Patent troll Lodsys explains itself

Lodsys, a patent troll who threatened mobile developers over their use of in-app upgrade/purchase buttons, started a blog to explain itself—and why it targets small companies that can't afford to fight back.

There is a misalignment in the market where the litigation costs greatly influence the incentives. At the low end, the cost of litigation exceeds the value of the license and this puts strong pressure on small vendors to take a license rather than litigate. However, above a certain threshold, there is a perverse incentive for the larger market players to not pay (even if they should) and to force the rights holder into litigation since the higher expenses of litigation and the risk may knock out the need to pay. This cost of doing business often means that individual inventors cannot afford to attempt to license (or they don't have the expertise), and so they sell to companies that specialize in rights licensing and which have the economic reserve to deal with the litigation costs and/or they partner with contingency law firms. Ironically, contingency law firms take a % that is in the range of what Apple and Amazon charge to retail digital goods.

Emphasis added. Here's the pricing:

In the case of an Application doing an in-application upgrade (and only this scenario), Lodsys is seeking 0.575% of US revenue over for the period of the notice letter to the expiration of the patent, plus applicable past usage. So on an application that sells US$1m worth of sales in a year, the licensee would have an economic exposure of $5,750 per year.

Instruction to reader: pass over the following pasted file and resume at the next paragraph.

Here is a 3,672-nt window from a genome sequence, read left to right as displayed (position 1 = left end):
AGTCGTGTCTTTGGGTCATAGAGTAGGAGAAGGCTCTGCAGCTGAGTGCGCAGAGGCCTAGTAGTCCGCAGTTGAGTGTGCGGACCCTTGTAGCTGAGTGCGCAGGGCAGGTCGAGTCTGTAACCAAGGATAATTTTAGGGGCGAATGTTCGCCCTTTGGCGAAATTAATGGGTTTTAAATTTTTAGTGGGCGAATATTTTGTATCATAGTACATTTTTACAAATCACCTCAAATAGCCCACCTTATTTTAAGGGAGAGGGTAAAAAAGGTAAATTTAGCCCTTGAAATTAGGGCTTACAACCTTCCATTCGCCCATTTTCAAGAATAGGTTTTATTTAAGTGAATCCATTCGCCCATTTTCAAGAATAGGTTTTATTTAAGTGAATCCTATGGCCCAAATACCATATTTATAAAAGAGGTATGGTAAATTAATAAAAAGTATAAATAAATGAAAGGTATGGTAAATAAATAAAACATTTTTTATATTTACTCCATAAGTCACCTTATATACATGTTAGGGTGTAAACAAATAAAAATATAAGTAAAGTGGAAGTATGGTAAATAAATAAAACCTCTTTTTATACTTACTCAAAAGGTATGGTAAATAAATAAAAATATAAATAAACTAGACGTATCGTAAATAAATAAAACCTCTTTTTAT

The implication is that it's cheap. But any price is too high when your patent is thin air.

Also on offer at the blog is a rambling explanation of intellectual property, offered to address the question, "Why is something as obvious as an upgrade/purchase icon a patentable innovation?" The honest answer -- "because it is" -- emerges only implicitly as Lodsys prattles on and on about the role of IP in tech history. Indeed, the most direct reference to the patent in question is to note that the original filer "visualized/created metaphors." The jokes about vague patents write themselves: Lodsys can't even find a word to singly describe what the inventor even did.

Given that these upgrade buttons are a built-in element of Apple's mobile development platform, the assumption's been that Apple didn't know about Lodsys and would maybe kick its ass or something. Lodsys, however, writes that Apple, Google and Microsoft have already entered into licensing agreements with it.

Given that fact, the quote posted above -- ostensibly a no-nonsense explanation of IP outfits' legitimate place in the market -- starts to look more like a strategy guide for patent trolls. Forget the more spectacular method of demanding huge sums directly from "larger market players." Recognize that they have "perverse incentives" to refuse, and instead secure deals that leave them unfleeced, but less able to protect their dependent markets. Then launch the real attack: threats sent to the "low end," where media exposure and outrage is guaranteed, but huge numbers of victims, unable to afford litigation, will pay handsomely in aggregate.